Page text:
It will have far-reaching repercussions for both science and religion.
And the fact is that it's here already - just outside the scientific fortress walls.
Quotations from scientists about God
Have we, in short, spent a long time looking at matter, but missed the divine animator? After a lifetime of scientific enquiry these prominent scientists think so.
"That religious experiences exist no longer needs proof. But it will always remain doubtful whether what metaphysics and theology call God is the real ground of these experiences. The question is idle, actually, and answers itself by reason of the subjectively overwhelming numinosity of the experience. Anyone who has had it is seized by it and therefore not in a position to indulge in fruitless metaphysical or epistemological speculations. Absolute certainty brings its own evidence and has no need of anthropomorphic proofs."
Carl Jung, psychiatrist
"A common sense interpretation of the facts suggests that a superintellect has monkeyed with physics, as well as with chemistry and biology, and that there are no blind forces worth speaking about in nature. The numbers one calculates from the facts seem to me so overwhelming as to put this conclusion almost beyond question."
Sir Fred Hoyle, British astrophysicist
"There is for me powerful evidence that there is something going on behind it all. It seems as though somebody has fine-tuned nature’s numbers to make the Universe. The impression of design is overwhelming".
Paul Davies, British astrophysicist
"If the Universe had not been made with the most exacting precision we could never have come into existence. It is my view that these circumstances indicate the universe was created for man to live in."
John O'Keefe, NASA astronomer
"Astronomy leads us to a unique event, a universe which was created out of nothing, one with the very delicate balance needed to provide exactly the conditions required to permit life, and one which has an underlying (one might say 'supernatural') plan."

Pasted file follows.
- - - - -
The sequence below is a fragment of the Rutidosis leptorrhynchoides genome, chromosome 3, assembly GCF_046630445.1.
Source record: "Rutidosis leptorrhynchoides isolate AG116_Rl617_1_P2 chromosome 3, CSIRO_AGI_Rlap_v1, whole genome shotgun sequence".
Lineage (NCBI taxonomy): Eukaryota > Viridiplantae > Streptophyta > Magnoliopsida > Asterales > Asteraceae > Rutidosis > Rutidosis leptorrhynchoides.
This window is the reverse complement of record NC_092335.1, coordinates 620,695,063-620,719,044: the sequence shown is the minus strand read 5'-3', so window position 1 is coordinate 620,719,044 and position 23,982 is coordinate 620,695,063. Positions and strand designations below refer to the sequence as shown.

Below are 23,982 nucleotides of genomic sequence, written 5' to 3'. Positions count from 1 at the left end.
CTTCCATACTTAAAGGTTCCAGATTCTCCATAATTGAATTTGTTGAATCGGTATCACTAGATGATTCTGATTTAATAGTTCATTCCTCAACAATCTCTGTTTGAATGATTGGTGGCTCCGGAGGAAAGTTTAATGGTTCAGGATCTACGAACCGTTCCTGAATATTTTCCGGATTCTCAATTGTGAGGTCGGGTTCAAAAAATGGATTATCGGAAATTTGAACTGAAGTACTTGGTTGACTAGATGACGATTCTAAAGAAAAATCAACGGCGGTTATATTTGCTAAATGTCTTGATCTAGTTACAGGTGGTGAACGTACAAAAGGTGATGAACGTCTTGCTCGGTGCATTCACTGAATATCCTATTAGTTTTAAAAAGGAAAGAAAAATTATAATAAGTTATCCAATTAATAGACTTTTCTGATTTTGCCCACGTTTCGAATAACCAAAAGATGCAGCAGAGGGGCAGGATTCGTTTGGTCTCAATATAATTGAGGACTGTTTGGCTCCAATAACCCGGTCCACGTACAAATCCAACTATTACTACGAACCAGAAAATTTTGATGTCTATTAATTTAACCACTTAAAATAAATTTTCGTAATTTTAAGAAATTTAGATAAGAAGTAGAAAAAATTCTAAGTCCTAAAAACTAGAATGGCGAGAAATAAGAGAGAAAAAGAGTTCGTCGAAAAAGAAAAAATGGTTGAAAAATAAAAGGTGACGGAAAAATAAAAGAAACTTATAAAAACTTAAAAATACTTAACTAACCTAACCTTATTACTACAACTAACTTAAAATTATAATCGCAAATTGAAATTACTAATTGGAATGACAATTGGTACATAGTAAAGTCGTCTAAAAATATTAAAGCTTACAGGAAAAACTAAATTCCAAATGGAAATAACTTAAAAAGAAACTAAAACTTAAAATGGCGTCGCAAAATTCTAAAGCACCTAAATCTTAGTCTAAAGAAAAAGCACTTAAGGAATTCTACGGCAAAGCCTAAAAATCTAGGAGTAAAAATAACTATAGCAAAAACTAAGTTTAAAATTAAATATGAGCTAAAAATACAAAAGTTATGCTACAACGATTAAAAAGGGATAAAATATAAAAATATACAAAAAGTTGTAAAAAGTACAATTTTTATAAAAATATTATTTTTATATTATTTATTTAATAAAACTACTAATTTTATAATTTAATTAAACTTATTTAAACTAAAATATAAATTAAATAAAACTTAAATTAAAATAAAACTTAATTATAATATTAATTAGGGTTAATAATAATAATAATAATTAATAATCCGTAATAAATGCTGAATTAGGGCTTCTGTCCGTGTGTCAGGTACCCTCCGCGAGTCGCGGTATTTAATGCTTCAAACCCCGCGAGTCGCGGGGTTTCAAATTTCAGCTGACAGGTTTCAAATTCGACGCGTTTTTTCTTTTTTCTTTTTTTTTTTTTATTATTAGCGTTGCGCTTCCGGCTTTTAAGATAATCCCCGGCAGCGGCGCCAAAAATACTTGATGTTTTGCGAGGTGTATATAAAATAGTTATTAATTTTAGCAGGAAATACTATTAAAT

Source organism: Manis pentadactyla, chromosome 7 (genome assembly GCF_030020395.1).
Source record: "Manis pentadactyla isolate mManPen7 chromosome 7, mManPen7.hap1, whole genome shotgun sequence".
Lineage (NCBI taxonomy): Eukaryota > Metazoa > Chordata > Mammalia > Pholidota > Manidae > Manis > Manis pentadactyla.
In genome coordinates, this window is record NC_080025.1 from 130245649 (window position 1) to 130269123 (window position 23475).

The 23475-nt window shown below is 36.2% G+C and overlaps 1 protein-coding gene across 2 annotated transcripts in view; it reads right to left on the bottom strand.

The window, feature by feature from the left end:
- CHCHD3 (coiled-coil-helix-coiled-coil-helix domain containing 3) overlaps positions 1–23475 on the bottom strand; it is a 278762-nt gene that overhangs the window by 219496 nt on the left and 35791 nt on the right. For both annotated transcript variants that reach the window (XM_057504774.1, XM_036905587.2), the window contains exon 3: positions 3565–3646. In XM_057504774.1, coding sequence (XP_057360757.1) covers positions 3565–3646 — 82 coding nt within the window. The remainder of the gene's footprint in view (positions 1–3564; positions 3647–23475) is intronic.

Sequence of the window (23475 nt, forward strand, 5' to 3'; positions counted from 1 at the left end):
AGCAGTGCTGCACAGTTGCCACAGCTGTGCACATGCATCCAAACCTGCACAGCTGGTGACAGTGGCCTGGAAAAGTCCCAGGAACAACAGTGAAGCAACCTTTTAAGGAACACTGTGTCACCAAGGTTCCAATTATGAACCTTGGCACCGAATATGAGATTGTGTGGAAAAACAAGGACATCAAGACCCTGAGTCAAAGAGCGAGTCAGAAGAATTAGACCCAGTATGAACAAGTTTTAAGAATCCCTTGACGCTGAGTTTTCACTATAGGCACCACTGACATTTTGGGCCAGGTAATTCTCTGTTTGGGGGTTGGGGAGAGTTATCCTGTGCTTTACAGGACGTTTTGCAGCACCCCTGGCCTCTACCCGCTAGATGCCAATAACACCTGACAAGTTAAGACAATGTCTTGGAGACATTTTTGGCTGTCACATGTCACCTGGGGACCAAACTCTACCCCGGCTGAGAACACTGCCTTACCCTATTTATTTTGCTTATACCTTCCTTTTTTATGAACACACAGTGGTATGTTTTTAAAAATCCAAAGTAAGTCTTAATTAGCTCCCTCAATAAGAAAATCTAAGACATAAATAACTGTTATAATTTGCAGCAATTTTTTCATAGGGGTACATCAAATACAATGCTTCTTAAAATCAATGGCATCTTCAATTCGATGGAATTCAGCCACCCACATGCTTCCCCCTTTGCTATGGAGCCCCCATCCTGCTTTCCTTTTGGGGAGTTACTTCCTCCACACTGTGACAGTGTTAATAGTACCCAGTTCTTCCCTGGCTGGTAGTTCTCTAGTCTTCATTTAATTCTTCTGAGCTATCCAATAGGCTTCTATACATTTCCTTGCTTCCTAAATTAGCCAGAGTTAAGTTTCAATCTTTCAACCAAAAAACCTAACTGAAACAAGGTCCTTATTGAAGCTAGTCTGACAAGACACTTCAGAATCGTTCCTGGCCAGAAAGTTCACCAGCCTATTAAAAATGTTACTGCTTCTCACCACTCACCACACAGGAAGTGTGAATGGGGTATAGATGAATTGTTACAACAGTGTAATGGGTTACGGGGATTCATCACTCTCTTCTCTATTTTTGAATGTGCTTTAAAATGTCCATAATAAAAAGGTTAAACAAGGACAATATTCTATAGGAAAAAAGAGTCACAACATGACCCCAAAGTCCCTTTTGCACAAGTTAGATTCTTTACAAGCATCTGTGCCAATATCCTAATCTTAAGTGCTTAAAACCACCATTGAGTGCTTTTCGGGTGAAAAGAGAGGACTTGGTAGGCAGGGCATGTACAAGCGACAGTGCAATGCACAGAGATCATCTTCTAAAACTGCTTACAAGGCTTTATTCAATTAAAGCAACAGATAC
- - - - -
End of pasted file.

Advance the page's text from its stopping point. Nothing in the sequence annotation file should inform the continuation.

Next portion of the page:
Arno Penzias, Nobel laureate for physics
"When confronted with the order and beauty of the universe and the strange coincidences of nature, it's very tempting to take the leap of faith from science into religion. I am sure many physicists want to. I only wish they would admit it."
Tony Rothman, physicist
"For the scientist who has lived by his faith in the power of reason, the story ends like a bad dream. He has scaled the mountains of ignorance; he is about to conquer the highest peak; as he pulls himself over the final rock, he is greeted by a band of theologians who have been sitting there for centuries."
Robert Jastrow, agnostic
"Then we shall .. be able to take part in the discussion of the question of why it is that we and the universe exist. If we find the answer to that, it would be the ultimate triumph of human reason - for then we would know the mind of God."
Stephen Hawking, British astrophysicist
"When I began my career as a cosmologist some twenty years ago, I was a convinced atheist. I never in my wildest dreams imagined that one day I would be writing a book purporting to show that the central claims of Judeo-Christian theology are in fact true, that these claims are straightforward deductions of the laws of physics as we now understand them. I have been forced into these conclusions by the inexorable logic of my own special branch of physics."
Frank Tipler, Professor of Mathematical Physics and author of 'The Physics Of Christianity'.
"We know that nature is described by the best of all possible mathematics because God created it."
Alexander Polyakov, Soviet mathematician
"The fine tuning of the universe provides prima facie evidence of deistic design. Take your choice: blind chance that requires multitudes of universes or design that requires only one. Many scientists, when they admit their views, incline toward the design argument."
Ed Harrison, cosmologist
"Who created these laws? There is no question but that a God will always be needed."
Barry Parker, cosmologist
"It seems to me that when confronted with the marvels of life and the universe, one must ask why and not just how. The only possible answers are religious. I find a need for God in the universe and in my own life."
Arthur L. Schawlow, Professor of Physics and Nobel laureate in physics